The Progressive Group of councillors on Exeter City Council have written to Ben Bradshaw, MP for Exeter, urging him to push for Labour peers to vote down amendments to the government’s ‘dangerous, draconian and undemocratic’ Police, Crime Sentencing and Courts Bill . The amendments would effectively give both police and government ministers the powers to ban, limit or impose restrictions on peaceful protests.
Green councillor, Amy Sparling, said:
“This is a dangerous, draconian and undemocratic Bill which, if passed, will grant the police powers to stop any protest. The criminal offences created by the Bill and its amendments carry a maximum sentence of 51 weeks in prison. The Bill clearly contradicts Article 11 of the Human Rights Act, which protects our right to protest by holding meetings and demonstrations. Protest is not a crime - Labour must vote The Police Bill down.”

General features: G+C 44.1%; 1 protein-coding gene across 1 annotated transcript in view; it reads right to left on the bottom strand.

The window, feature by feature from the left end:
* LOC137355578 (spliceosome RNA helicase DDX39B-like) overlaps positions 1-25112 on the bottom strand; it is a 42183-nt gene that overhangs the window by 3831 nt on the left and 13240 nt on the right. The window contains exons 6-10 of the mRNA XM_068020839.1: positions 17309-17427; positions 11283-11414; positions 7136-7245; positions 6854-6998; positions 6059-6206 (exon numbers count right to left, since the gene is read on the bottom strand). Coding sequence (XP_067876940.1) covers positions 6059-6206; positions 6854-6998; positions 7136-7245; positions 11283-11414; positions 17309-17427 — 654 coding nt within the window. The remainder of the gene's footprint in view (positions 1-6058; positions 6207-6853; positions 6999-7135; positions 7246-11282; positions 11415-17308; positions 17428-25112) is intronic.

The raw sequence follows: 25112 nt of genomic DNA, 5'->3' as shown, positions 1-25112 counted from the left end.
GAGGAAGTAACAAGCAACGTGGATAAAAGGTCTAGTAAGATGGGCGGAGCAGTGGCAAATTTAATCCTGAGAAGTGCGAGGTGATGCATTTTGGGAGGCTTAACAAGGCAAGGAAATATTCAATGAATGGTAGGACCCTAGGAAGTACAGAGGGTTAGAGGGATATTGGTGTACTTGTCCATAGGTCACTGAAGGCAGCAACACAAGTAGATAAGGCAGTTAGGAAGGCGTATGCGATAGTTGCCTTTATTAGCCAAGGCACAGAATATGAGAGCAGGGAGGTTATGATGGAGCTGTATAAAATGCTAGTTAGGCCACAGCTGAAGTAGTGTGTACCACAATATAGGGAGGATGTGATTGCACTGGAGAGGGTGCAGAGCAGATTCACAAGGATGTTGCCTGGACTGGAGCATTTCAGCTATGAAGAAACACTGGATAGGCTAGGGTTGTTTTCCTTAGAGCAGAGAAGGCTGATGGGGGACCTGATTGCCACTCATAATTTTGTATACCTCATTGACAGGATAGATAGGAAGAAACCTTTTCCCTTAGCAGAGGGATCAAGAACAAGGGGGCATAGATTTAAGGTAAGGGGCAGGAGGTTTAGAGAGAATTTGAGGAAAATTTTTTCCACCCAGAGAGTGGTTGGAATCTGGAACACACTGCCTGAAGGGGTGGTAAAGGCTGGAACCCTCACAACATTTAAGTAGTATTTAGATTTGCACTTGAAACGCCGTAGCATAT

Green councillor, Diana Moore, added:
“Peaceful protest has a long and proud history in Exeter and continues to flourish. From anti-war protests to Black Lives Matter and from Stop Brexit to climate protests by young people, protest is a vital part of a healthy democracy in our city and must be defended.”
Liberal Democrat councillor, Michael Mitchel said:
“We know that Ben Bradshaw has taken part in and spoken at many protests in the past. We are seeking reassurance from him that he will do everything in his powers to oppose this terrible Bill.”
Cllr Kevin Mitchell added:
“Currently the Police Bill is in the Lords and Labour peers have an opportunity to block its worst excesses. But they must vote against. Abstaining will not prevent its passage through the Lords.”
In a separate letter, the Progressive Group have also written to City Council leader Phil Bialyk, urging him to discuss the Bill with all Labour councillors and support the call to vote the Bill down .
Independent councillor, Jemima Moore concluded:
“The Police Bill opens the door to dictatorial powers that would remove some of our most basic democratic rights and freedoms. They would enable the government, or future governments, to turn the UK into a police state. We need our MP and councillors to take a stand against this assault on our right to peaceful protest.”